The number of former servicemen in prison or on probation or parole is now more than double the total British deployment in Afghanistan, according to a new survey. An estimated 20,000 veterans are in the criminal justice system, with 8,500 behind bars, almost one in 10 of the prison population.
The proportion of those in prison who are veterans has risen by more than 30% in the last five years.
The study by the probation officers’ union Napo uncovers the hidden cost of recent conflicts. The snapshot survey of 90 probation case histories of convicted veterans shows a majority with chronic alcohol or drug problems, and nearly half suffering from post-traumatic stress disorder or depression as a result of their wartime experiences on active service.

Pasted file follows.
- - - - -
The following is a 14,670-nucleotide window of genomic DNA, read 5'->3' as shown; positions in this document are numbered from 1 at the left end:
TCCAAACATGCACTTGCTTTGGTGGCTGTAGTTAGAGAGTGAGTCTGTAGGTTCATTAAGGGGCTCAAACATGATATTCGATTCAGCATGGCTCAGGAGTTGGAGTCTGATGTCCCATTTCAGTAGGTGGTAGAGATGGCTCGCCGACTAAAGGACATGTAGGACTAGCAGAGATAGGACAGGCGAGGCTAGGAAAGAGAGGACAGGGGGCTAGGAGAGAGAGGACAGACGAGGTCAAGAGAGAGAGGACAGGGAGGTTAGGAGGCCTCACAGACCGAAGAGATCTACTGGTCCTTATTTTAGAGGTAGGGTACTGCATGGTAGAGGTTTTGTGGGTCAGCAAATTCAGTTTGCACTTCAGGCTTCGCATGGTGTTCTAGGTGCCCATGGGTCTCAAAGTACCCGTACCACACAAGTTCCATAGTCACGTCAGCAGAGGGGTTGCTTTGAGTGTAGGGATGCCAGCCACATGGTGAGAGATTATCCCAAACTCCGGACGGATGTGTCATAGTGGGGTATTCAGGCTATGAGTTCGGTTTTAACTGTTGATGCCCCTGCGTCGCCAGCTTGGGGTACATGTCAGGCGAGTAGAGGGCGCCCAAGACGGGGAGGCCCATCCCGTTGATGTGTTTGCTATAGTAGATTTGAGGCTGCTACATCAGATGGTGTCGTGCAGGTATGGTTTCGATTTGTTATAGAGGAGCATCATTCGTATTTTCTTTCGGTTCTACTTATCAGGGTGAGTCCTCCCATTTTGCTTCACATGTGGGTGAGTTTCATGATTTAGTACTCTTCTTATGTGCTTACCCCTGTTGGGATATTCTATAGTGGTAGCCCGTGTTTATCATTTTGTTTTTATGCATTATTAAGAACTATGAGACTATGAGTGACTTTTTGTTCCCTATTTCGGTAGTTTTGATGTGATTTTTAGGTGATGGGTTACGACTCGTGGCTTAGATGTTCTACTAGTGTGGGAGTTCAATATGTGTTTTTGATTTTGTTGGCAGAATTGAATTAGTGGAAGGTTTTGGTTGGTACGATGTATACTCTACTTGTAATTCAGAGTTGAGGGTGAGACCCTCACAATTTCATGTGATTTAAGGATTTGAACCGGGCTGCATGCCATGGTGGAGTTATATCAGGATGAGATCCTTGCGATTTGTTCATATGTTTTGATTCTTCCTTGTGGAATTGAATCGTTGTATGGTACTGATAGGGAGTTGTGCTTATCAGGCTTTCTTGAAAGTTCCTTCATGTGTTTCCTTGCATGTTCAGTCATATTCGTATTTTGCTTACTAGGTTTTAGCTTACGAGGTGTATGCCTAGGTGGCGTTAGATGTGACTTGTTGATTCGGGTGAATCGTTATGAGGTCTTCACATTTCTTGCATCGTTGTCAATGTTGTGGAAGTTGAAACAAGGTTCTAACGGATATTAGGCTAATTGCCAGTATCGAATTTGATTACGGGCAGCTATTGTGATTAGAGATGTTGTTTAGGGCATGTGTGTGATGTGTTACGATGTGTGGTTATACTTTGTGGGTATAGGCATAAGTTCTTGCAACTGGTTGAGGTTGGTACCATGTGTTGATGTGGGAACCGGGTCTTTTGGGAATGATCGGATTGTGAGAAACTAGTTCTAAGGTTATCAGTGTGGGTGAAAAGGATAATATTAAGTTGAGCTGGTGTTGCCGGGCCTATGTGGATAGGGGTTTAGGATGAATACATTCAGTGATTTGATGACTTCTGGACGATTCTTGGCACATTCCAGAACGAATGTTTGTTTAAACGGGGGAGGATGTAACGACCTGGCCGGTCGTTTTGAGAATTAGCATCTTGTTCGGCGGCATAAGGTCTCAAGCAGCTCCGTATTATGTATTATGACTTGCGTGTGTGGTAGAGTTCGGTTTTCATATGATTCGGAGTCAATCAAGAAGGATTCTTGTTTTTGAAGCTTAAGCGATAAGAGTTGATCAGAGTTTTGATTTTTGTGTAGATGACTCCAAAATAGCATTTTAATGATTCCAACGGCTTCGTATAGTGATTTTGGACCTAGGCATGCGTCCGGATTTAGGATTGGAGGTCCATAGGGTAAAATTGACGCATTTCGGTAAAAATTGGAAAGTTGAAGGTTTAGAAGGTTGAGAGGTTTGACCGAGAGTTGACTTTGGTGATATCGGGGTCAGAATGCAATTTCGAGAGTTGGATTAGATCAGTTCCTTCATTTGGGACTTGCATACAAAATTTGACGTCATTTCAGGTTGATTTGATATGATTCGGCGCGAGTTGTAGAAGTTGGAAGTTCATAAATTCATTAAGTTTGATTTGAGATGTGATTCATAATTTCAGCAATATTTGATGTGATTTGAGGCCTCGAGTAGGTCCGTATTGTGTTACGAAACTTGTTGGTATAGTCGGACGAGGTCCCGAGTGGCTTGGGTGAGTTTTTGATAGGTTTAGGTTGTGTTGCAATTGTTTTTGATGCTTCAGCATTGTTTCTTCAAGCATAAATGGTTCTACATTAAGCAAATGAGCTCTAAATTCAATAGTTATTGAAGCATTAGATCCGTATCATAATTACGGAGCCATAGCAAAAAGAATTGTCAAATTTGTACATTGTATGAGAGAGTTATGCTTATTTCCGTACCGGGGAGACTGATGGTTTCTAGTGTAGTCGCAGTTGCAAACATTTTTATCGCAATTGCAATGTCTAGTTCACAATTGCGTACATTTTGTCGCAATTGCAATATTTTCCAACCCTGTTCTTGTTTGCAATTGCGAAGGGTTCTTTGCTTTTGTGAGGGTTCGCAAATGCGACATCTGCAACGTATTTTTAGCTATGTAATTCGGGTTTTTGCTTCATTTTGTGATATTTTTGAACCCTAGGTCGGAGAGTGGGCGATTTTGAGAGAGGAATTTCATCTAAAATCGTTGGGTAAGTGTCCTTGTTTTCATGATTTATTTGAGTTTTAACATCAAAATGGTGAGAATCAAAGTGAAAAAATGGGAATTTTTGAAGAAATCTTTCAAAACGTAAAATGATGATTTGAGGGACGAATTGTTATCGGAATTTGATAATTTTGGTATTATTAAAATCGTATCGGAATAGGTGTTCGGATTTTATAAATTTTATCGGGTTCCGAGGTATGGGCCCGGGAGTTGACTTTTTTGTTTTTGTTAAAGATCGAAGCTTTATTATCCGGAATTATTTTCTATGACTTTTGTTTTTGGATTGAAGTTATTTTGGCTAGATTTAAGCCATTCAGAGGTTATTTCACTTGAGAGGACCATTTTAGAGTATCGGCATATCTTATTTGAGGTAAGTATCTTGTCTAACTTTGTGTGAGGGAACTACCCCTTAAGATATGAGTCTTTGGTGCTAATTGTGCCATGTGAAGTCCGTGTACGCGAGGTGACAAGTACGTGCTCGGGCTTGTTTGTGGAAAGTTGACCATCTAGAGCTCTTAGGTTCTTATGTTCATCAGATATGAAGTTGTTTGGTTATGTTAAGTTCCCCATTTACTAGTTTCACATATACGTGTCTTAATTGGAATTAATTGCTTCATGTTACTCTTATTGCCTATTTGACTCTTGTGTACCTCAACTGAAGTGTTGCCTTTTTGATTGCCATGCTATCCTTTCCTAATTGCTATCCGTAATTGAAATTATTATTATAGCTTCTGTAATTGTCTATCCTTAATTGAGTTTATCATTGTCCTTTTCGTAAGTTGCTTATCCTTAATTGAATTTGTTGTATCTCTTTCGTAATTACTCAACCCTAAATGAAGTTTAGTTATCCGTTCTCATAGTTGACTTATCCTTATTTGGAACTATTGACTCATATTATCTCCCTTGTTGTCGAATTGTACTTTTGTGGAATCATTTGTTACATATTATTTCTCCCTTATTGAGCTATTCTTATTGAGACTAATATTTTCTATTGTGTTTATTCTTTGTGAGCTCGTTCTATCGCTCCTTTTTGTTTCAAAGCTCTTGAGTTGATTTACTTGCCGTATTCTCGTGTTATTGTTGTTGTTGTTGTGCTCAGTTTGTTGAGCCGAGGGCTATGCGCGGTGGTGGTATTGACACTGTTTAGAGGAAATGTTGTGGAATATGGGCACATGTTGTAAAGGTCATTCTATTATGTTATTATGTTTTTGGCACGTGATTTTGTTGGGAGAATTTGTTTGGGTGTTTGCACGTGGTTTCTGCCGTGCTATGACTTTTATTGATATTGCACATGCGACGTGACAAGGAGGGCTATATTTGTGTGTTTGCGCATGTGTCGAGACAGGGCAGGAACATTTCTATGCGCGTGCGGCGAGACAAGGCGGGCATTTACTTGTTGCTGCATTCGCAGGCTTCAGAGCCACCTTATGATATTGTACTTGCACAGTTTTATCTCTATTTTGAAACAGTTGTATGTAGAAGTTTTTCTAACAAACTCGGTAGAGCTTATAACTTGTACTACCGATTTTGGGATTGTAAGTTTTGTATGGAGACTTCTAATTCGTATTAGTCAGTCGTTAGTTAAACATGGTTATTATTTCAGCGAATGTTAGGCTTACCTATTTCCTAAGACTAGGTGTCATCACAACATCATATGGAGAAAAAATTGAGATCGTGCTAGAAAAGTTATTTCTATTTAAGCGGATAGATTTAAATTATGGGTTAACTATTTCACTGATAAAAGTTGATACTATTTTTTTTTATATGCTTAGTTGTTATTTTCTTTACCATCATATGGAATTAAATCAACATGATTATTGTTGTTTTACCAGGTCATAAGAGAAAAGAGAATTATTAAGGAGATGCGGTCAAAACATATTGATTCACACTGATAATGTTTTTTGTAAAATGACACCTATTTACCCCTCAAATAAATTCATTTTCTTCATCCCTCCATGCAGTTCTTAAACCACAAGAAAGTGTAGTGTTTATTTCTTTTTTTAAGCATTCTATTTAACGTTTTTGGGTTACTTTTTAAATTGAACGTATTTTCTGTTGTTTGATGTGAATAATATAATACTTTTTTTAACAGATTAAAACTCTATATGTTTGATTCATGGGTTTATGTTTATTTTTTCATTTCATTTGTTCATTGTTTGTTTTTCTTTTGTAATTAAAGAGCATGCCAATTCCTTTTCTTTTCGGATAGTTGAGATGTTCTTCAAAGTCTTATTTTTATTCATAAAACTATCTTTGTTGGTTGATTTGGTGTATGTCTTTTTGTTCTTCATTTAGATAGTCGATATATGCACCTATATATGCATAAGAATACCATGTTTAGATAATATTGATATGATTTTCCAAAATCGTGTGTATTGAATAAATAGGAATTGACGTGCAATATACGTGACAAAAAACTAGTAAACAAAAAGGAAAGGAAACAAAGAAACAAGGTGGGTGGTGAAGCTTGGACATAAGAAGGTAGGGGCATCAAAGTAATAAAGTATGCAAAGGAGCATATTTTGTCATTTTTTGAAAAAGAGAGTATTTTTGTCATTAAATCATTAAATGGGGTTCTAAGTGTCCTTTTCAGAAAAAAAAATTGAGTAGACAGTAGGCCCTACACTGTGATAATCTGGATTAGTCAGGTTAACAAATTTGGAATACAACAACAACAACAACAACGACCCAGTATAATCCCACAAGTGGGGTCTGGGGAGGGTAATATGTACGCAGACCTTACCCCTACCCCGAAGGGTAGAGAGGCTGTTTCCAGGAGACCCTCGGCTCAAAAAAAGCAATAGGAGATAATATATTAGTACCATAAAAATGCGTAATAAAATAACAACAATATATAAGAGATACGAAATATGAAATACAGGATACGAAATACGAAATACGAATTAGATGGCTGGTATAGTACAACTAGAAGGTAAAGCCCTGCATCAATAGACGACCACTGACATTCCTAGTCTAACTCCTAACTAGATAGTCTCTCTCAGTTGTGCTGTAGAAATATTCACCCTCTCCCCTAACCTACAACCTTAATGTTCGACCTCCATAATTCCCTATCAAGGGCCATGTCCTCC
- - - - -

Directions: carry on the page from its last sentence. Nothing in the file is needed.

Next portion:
Those involved had served in Northern Ireland, Bosnia, Iraq and Afghanistan. They are most likely to have been convicted of a violent offence, particularly domestic violence.
The study provides the strongest evidence yet of a direct link between the mental health of those returning from combat zones, chronic alcohol and drug abuse and domestic violence.
In many cases the symptoms of depression or stress did not become apparent for many years and included persistent flashbacks and nightmares.